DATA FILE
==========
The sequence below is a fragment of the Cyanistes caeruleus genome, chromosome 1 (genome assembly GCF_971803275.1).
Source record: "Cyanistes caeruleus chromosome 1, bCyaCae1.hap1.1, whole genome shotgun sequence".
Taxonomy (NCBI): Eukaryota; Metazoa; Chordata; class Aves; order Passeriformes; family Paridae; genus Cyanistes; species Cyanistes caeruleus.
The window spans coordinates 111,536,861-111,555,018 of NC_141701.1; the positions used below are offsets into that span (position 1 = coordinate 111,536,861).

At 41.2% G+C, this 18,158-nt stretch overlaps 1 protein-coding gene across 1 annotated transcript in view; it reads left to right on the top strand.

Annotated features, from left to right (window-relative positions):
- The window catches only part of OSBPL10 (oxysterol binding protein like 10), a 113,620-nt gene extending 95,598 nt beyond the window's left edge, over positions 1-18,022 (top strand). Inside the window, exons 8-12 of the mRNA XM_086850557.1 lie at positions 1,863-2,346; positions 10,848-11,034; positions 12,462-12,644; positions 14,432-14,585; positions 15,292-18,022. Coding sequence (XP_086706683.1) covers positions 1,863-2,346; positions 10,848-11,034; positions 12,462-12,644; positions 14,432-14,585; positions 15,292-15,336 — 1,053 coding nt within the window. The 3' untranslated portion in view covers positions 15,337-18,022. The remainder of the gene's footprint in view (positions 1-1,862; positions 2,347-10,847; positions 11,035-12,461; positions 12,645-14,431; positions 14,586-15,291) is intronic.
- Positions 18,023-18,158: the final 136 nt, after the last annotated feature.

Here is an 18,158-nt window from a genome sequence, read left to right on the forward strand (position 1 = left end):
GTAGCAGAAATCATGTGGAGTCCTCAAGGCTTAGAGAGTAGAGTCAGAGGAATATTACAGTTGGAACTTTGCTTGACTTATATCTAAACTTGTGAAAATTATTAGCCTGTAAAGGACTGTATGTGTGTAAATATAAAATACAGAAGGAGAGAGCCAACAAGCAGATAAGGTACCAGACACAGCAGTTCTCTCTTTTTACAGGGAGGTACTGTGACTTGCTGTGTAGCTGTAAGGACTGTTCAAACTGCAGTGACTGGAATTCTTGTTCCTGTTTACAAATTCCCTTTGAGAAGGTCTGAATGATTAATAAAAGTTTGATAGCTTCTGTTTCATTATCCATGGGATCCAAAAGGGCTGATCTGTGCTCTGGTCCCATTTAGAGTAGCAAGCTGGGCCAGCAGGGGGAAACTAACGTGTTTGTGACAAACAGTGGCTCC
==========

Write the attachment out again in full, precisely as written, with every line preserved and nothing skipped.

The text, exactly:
The sequence below is a fragment of the Cyanistes caeruleus genome, chromosome 1 (genome assembly GCF_971803275.1).
Source record: "Cyanistes caeruleus chromosome 1, bCyaCae1.hap1.1, whole genome shotgun sequence".
Taxonomy (NCBI): Eukaryota; Metazoa; Chordata; class Aves; order Passeriformes; family Paridae; genus Cyanistes; species Cyanistes caeruleus.
The window spans coordinates 111,536,861-111,555,018 of NC_141701.1; the positions used below are offsets into that span (position 1 = coordinate 111,536,861).

At 41.2% G+C, this 18,158-nt stretch overlaps 1 protein-coding gene across 1 annotated transcript in view; it reads left to right on the top strand.

Annotated features, from left to right (window-relative positions):
- The window catches only part of OSBPL10 (oxysterol binding protein like 10), a 113,620-nt gene extending 95,598 nt beyond the window's left edge, over positions 1-18,022 (top strand). Inside the window, exons 8-12 of the mRNA XM_086850557.1 lie at positions 1,863-2,346; positions 10,848-11,034; positions 12,462-12,644; positions 14,432-14,585; positions 15,292-18,022. Coding sequence (XP_086706683.1) covers positions 1,863-2,346; positions 10,848-11,034; positions 12,462-12,644; positions 14,432-14,585; positions 15,292-15,336 — 1,053 coding nt within the window. The 3' untranslated portion in view covers positions 15,337-18,022. The remainder of the gene's footprint in view (positions 1-1,862; positions 2,347-10,847; positions 11,035-12,461; positions 12,645-14,431; positions 14,586-15,291) is intronic.
- Positions 18,023-18,158: the final 136 nt, after the last annotated feature.

Here is an 18,158-nt window from a genome sequence, read left to right on the forward strand (position 1 = left end):
GTAGCAGAAATCATGTGGAGTCCTCAAGGCTTAGAGAGTAGAGTCAGAGGAATATTACAGTTGGAACTTTGCTTGACTTATATCTAAACTTGTGAAAATTATTAGCCTGTAAAGGACTGTATGTGTGTAAATATAAAATACAGAAGGAGAGAGCCAACAAGCAGATAAGGTACCAGACACAGCAGTTCTCTCTTTTTACAGGGAGGTACTGTGACTTGCTGTGTAGCTGTAAGGACTGTTCAAACTGCAGTGACTGGAATTCTTGTTCCTGTTTACAAATTCCCTTTGAGAAGGTCTGAATGATTAATAAAAGTTTGATAGCTTCTGTTTCATTATCCATGGGATCCAAAAGGGCTGATCTGTGCTCTGGTCCCATTTAGAGTAGCAAGCTGGGCCAGCAGGGGGAAACTAACGTGTTTGTGACAAACAGTGGCTCC